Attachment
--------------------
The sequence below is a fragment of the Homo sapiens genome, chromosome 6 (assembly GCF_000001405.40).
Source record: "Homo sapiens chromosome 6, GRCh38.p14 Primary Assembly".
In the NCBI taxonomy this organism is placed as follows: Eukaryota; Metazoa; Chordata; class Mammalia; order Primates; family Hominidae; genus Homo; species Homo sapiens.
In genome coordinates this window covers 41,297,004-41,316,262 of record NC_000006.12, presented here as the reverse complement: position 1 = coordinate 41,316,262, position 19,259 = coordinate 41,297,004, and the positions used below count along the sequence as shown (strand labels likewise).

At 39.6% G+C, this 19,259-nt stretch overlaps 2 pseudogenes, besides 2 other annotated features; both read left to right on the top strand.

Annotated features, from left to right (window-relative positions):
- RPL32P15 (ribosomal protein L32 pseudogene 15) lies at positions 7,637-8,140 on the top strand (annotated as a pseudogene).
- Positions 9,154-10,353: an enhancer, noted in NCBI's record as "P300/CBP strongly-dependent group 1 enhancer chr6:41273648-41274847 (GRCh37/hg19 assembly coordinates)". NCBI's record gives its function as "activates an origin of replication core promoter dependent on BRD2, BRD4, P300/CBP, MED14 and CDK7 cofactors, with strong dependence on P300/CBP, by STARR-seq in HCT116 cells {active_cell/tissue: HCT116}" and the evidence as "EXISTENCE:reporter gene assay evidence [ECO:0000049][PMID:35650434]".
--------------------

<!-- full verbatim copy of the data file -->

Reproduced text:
The sequence below is a fragment of the Homo sapiens genome, chromosome 6 (assembly GCF_000001405.40).
Source record: "Homo sapiens chromosome 6, GRCh38.p14 Primary Assembly".
In the NCBI taxonomy this organism is placed as follows: Eukaryota; Metazoa; Chordata; class Mammalia; order Primates; family Hominidae; genus Homo; species Homo sapiens.
In genome coordinates this window covers 41,297,004-41,316,262 of record NC_000006.12, presented here as the reverse complement: position 1 = coordinate 41,316,262, position 19,259 = coordinate 41,297,004, and the positions used below count along the sequence as shown (strand labels likewise).

At 39.6% G+C, this 19,259-nt stretch overlaps 2 pseudogenes, besides 2 other annotated features; both read left to right on the top strand.

Annotated features, from left to right (window-relative positions):
- RPL32P15 (ribosomal protein L32 pseudogene 15) lies at positions 7,637-8,140 on the top strand (annotated as a pseudogene).
- Positions 9,154-10,353: an enhancer, noted in NCBI's record as "P300/CBP strongly-dependent group 1 enhancer chr6:41273648-41274847 (GRCh37/hg19 assembly coordinates)". NCBI's record gives its function as "activates an origin of replication core promoter dependent on BRD2, BRD4, P300/CBP, MED14 and CDK7 cofactors, with strong dependence on P300/CBP, by STARR-seq in HCT116 cells {active_cell/tissue: HCT116}" and the evidence as "EXISTENCE:reporter gene assay evidence [ECO:0000049][PMID:35650434]".